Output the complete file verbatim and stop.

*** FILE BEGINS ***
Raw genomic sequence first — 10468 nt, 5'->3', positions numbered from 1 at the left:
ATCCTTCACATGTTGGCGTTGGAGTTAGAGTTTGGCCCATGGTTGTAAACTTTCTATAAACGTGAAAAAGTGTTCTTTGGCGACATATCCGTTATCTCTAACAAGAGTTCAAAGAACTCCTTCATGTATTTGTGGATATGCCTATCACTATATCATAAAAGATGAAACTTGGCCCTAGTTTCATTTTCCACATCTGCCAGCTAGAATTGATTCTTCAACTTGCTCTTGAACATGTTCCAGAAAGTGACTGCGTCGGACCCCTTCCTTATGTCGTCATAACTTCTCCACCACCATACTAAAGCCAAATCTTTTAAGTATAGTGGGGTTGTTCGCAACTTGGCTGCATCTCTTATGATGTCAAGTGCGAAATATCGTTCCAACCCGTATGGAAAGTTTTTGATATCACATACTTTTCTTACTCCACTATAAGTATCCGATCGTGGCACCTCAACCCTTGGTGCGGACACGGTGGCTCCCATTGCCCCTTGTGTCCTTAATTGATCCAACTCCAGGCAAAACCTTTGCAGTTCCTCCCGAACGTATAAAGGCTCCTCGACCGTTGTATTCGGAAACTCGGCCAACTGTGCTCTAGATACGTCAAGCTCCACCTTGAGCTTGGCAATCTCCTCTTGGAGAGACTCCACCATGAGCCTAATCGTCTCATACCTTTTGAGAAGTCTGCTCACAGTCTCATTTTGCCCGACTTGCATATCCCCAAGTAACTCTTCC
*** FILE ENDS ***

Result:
Raw genomic sequence first — 10468 nt, 5'->3', positions numbered from 1 at the left:
ATCCTTCACATGTTGGCGTTGGAGTTAGAGTTTGGCCCATGGTTGTAAACTTTCTATAAACGTGAAAAAGTGTTCTTTGGCGACATATCCGTTATCTCTAACAAGAGTTCAAAGAACTCCTTCATGTATTTGTGGATATGCCTATCACTATATCATAAAAGATGAAACTTGGCCCTAGTTTCATTTTCCACATCTGCCAGCTAGAATTGATTCTTCAACTTGCTCTTGAACATGTTCCAGAAAGTGACTGCGTCGGACCCCTTCCTTATGTCGTCATAACTTCTCCACCACCATACTAAAGCCAAATCTTTTAAGTATAGTGGGGTTGTTCGCAACTTGGCTGCATCTCTTATGATGTCAAGTGCGAAATATCGTTCCAACCCGTATGGAAAGTTTTTGATATCACATACTTTTCTTACTCCACTATAAGTATCCGATCGTGGCACCTCAACCCTTGGTGCGGACACGGTGGCTCCCATTGCCCCTTGTGTCCTTAATTGATCCAACTCCAGGCAAAACCTTTGCAGTTCCTCCCGAACGTATAAAGGCTCCTCGACCGTTGTATTCGGAAACTCGGCCAACTGTGCTCTAGATACGTCAAGCTCCACCTTGAGCTTGGCAATCTCCTCTTGGAGAGACTCCACCATGAGCCTAATCGTCTCATACCTTTTGAGAAGTCTGCTCACAGTCTCATTTTGCCCGACTTGCATATCCCCAAGTAACTCTTCC